Bernstein: Don’t Sign Urlacher If He Can’t Run
By Dan Bernstein
CBSChicago.com Senior Columnist
(CBS) When you’re the only team negotiating with a player, that’s a good sign you should walk away from the table.
Phil Emery and the Bears are reported to be already talking with Brian Urlacher about a contract for next year, despite his injury-plagued 2012 and the fact that he will be 35 when next season begins. Per Albert Breer of NFL.com, “the source termed the talks between the sides as ‘preliminary,’ but the Bears have made it clear they would like to have Urlacher back next season.”
They had better know something the rest of us don’t.
No other organization appears interested in Urlacher, having watched him labor his way through games last year. Once the best athlete on the field, he was too often blocked, walled off, late into the gap and behind the play. His eyes fooled him, reading angles as if he could still get where he wanted to go. His transition out of his backpedal either laterally or forward – the critical physical skill of the middle linebacker in the base Tampa-2 defense – was substandard.
Emery and Marc Trestman may be making an informed decision based on certainty that such things will not happen again, that Urlacher’s problems were due specifically to his lingering knee problems, and that a full recovery from that and his late-season hamstring pull will mean he’s rejuvenated, and newly effective.
Or they could be holding themselves hostage to fears of a backlash that will never occur, trying to appease imagined sentimentalists both within the locker room and without.
We seemingly just went through a similar circus with Olin Kreutz, another veteran star who proved on tape to be more name than game. His outsized presence was not enough to blind the previous regime to his late-career shortcomings, and he was let go. He joined the Saints, couldn’t block anybody, got benched, got angry about it, and quit.
Any worries about professional players somehow being worse at their respective jobs because of that move proved utterly unfounded, as they would now on the other side of the ball. Players understand that sometimes your time in the league is up, no matter your accomplishments. They get it. Urlacher gets it, too, and he has said so explicitly.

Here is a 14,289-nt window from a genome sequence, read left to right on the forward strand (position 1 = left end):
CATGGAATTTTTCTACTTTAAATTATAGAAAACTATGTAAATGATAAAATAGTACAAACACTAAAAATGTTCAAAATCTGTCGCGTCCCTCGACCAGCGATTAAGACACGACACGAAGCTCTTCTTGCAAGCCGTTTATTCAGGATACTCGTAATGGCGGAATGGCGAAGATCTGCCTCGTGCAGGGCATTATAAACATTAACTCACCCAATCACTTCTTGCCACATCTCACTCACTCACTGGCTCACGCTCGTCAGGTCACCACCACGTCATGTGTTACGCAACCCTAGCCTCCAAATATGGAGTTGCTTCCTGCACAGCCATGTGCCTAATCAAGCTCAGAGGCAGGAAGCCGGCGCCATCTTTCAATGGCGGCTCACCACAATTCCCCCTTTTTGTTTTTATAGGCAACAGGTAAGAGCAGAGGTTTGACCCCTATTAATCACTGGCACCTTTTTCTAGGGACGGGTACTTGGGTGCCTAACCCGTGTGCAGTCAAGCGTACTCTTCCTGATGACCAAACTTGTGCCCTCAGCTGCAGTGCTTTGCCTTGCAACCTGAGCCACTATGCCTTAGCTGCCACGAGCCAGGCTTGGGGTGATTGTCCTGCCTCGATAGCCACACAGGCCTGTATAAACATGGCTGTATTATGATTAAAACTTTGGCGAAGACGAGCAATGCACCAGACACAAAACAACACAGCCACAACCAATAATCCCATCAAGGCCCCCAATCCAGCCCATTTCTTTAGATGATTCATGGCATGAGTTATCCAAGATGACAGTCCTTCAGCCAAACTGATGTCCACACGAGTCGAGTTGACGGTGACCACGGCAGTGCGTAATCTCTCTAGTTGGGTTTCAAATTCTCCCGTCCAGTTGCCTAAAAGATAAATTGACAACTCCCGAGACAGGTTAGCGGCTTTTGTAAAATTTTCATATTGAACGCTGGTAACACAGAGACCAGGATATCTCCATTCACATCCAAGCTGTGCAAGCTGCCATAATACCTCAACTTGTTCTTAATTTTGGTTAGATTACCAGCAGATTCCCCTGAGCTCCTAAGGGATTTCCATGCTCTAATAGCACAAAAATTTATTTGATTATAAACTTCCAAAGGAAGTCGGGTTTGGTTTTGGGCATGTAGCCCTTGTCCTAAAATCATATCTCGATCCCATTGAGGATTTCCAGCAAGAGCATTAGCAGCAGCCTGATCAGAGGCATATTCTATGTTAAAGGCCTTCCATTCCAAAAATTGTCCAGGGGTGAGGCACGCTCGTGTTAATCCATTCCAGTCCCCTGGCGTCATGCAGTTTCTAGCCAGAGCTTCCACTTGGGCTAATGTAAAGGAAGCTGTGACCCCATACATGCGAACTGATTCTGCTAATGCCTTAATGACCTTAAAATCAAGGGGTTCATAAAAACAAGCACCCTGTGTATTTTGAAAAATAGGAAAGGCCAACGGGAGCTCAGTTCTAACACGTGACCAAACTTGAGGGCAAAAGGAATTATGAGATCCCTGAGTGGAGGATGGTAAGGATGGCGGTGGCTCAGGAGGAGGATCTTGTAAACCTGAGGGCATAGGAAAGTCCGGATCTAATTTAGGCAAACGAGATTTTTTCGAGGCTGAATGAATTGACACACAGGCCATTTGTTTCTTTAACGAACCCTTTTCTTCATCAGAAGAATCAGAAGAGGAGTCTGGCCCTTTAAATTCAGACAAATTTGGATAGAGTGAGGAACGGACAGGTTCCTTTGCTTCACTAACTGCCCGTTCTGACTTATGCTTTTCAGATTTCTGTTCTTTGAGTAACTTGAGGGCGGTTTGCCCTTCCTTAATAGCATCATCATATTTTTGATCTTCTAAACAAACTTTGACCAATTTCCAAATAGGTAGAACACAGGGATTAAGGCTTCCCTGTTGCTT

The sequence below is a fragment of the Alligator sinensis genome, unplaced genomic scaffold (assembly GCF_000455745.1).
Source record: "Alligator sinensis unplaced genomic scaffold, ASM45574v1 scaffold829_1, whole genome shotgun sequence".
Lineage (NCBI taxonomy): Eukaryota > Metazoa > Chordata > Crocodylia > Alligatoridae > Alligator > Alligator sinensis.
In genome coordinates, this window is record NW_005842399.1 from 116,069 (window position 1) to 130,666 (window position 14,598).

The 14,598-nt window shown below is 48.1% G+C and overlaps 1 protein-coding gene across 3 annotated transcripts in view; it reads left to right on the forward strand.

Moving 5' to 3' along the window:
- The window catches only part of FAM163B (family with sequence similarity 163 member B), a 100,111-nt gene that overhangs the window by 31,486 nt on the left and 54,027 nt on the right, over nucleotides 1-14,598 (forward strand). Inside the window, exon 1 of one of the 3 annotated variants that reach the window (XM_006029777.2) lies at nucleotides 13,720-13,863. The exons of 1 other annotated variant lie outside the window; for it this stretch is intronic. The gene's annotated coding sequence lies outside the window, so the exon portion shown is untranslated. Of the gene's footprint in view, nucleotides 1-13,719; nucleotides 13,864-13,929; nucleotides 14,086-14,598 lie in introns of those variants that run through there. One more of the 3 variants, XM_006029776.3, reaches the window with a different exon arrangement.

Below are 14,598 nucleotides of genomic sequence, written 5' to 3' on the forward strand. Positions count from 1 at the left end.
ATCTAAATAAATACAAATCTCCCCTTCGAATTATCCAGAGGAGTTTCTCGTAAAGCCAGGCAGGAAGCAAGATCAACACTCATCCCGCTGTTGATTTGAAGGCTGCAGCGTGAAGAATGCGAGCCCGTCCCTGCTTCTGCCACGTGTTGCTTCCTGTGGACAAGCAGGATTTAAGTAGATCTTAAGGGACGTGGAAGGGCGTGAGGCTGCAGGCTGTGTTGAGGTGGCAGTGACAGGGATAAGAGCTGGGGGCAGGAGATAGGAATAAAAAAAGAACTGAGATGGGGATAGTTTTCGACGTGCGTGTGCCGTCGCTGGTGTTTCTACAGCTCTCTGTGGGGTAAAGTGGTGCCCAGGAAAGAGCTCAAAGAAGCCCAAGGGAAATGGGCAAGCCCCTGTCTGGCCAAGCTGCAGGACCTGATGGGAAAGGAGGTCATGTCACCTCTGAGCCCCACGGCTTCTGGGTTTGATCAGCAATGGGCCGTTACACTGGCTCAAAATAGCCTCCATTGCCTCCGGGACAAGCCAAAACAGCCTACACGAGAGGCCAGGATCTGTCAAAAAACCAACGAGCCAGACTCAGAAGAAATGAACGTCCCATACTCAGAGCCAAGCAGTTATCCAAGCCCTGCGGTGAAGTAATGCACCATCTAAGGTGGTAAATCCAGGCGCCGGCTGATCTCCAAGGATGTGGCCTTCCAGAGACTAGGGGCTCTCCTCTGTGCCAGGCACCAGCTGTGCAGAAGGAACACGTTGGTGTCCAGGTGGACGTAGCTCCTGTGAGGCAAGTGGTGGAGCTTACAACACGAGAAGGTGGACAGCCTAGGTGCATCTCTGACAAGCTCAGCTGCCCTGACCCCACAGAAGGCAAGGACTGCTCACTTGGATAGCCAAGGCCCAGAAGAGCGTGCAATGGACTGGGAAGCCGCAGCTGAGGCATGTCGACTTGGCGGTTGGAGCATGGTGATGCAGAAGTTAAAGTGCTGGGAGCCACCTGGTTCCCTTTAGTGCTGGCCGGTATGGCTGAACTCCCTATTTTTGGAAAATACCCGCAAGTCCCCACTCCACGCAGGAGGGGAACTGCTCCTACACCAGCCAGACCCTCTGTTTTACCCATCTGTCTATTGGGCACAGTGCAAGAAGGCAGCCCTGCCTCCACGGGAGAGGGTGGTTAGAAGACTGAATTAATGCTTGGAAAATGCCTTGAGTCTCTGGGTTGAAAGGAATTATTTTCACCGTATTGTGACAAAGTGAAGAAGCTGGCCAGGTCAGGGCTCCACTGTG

Another indicator of a bad signing can be the concept that he brings some inherent value to the Bears above and beyond what he’d actually be worth to anyone else in the market – one more canard from the Kreutz case. Value is value, skills are skills and speed is speed. An eroded body is unaware of the logo on the helmet.
If the absence of a qualified replacement is reason to re-sign him, that’s an enormous indictment of drafting and development, and an insufficient argument. Find somebody else who can play, then, and stop using built-in excuses to take what you think is the path of less resistance.
Most importantly, lose this silliness about a new coaching staff needing to retain Urlacher to keep some kind of credibility. Coaches earn the respect of their players by doing everything they can to put them in position to succeed, and the quickest way to undermine one’s standing is to have somebody on the field who can’t perform, or have a starter who everybody knows is worse than his back-up. The best thing for coordinator Mel Tucker is to have his decisions unburdened by history or entitlement.
If Marc Trestman’s future could truly be affected by some superficial, fragile politics regarding Brian Urlacher, then Phil Emery hired the wrong guy.
Dan Bernstein joined the station as a reporter/anchor in 1995, and has been the co-host of Boers and Bernstein since 1999. Read more of Bernstein’s columns, or follow him on Twitter: @dan_bernstein.
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